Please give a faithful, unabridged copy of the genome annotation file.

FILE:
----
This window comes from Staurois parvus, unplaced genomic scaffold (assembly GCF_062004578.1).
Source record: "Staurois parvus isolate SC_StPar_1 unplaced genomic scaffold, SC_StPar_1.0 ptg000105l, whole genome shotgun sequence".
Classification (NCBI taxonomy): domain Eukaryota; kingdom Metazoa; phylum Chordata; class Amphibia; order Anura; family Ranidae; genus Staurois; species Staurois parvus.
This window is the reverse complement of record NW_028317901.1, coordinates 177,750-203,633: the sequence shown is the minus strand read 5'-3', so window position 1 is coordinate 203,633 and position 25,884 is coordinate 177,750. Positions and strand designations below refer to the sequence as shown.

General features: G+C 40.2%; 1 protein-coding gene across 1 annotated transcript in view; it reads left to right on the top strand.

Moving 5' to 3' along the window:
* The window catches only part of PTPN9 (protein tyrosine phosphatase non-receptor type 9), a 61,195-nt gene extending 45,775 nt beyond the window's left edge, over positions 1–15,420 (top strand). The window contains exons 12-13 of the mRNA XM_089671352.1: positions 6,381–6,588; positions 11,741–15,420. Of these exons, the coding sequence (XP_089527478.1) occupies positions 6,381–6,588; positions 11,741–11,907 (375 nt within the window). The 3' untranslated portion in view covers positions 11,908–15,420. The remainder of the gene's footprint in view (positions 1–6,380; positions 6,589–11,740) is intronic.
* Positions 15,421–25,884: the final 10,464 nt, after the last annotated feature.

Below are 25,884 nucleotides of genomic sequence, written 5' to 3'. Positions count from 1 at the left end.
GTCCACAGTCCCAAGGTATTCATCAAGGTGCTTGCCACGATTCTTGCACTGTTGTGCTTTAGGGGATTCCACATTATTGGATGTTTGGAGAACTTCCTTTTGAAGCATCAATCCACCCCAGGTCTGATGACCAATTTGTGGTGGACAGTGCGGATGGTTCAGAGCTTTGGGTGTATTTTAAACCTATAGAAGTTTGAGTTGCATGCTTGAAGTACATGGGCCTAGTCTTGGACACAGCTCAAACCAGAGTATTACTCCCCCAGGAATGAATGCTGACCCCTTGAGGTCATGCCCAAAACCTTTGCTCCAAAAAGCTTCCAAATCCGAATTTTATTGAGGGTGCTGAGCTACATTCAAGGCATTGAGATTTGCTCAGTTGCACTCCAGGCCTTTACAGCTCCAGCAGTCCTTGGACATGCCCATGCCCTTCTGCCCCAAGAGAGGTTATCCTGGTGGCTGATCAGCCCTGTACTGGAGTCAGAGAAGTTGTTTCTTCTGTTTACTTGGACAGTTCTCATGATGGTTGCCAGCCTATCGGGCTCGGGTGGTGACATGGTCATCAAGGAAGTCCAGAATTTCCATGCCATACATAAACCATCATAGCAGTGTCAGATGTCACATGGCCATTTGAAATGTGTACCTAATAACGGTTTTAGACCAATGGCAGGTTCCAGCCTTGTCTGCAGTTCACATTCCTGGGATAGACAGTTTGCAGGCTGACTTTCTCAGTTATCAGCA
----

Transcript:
This window comes from Staurois parvus, unplaced genomic scaffold (assembly GCF_062004578.1).
Source record: "Staurois parvus isolate SC_StPar_1 unplaced genomic scaffold, SC_StPar_1.0 ptg000105l, whole genome shotgun sequence".
Classification (NCBI taxonomy): domain Eukaryota; kingdom Metazoa; phylum Chordata; class Amphibia; order Anura; family Ranidae; genus Staurois; species Staurois parvus.
This window is the reverse complement of record NW_028317901.1, coordinates 177,750-203,633: the sequence shown is the minus strand read 5'-3', so window position 1 is coordinate 203,633 and position 25,884 is coordinate 177,750. Positions and strand designations below refer to the sequence as shown.

General features: G+C 40.2%; 1 protein-coding gene across 1 annotated transcript in view; it reads left to right on the top strand.

Moving 5' to 3' along the window:
* The window catches only part of PTPN9 (protein tyrosine phosphatase non-receptor type 9), a 61,195-nt gene extending 45,775 nt beyond the window's left edge, over positions 1–15,420 (top strand). The window contains exons 12-13 of the mRNA XM_089671352.1: positions 6,381–6,588; positions 11,741–15,420. Of these exons, the coding sequence (XP_089527478.1) occupies positions 6,381–6,588; positions 11,741–11,907 (375 nt within the window). The 3' untranslated portion in view covers positions 11,908–15,420. The remainder of the gene's footprint in view (positions 1–6,380; positions 6,589–11,740) is intronic.
* Positions 15,421–25,884: the final 10,464 nt, after the last annotated feature.

Below are 25,884 nucleotides of genomic sequence, written 5' to 3'. Positions count from 1 at the left end.
GTCCACAGTCCCAAGGTATTCATCAAGGTGCTTGCCACGATTCTTGCACTGTTGTGCTTTAGGGGATTCCACATTATTGGATGTTTGGAGAACTTCCTTTTGAAGCATCAATCCACCCCAGGTCTGATGACCAATTTGTGGTGGACAGTGCGGATGGTTCAGAGCTTTGGGTGTATTTTAAACCTATAGAAGTTTGAGTTGCATGCTTGAAGTACATGGGCCTAGTCTTGGACACAGCTCAAACCAGAGTATTACTCCCCCAGGAATGAATGCTGACCCCTTGAGGTCATGCCCAAAACCTTTGCTCCAAAAAGCTTCCAAATCCGAATTTTATTGAGGGTGCTGAGCTACATTCAAGGCATTGAGATTTGCTCAGTTGCACTCCAGGCCTTTACAGCTCCAGCAGTCCTTGGACATGCCCATGCCCTTCTGCCCCAAGAGAGGTTATCCTGGTGGCTGATCAGCCCTGTACTGGAGTCAGAGAAGTTGTTTCTTCTGTTTACTTGGACAGTTCTCATGATGGTTGCCAGCCTATCGGGCTCGGGTGGTGACATGGTCATCAAGGAAGTCCAGAATTTCCATGCCATACATAAACCATCATAGCAGTGTCAGATGTCACATGGCCATTTGAAATGTGTACCTAATAACGGTTTTAGACCAATGGCAGGTTCCAGCCTTGTCTGCAGTTCACATTCCTGGGATAGACAGTTTGCAGGCTGACTTTCTCAGTTATCAGCA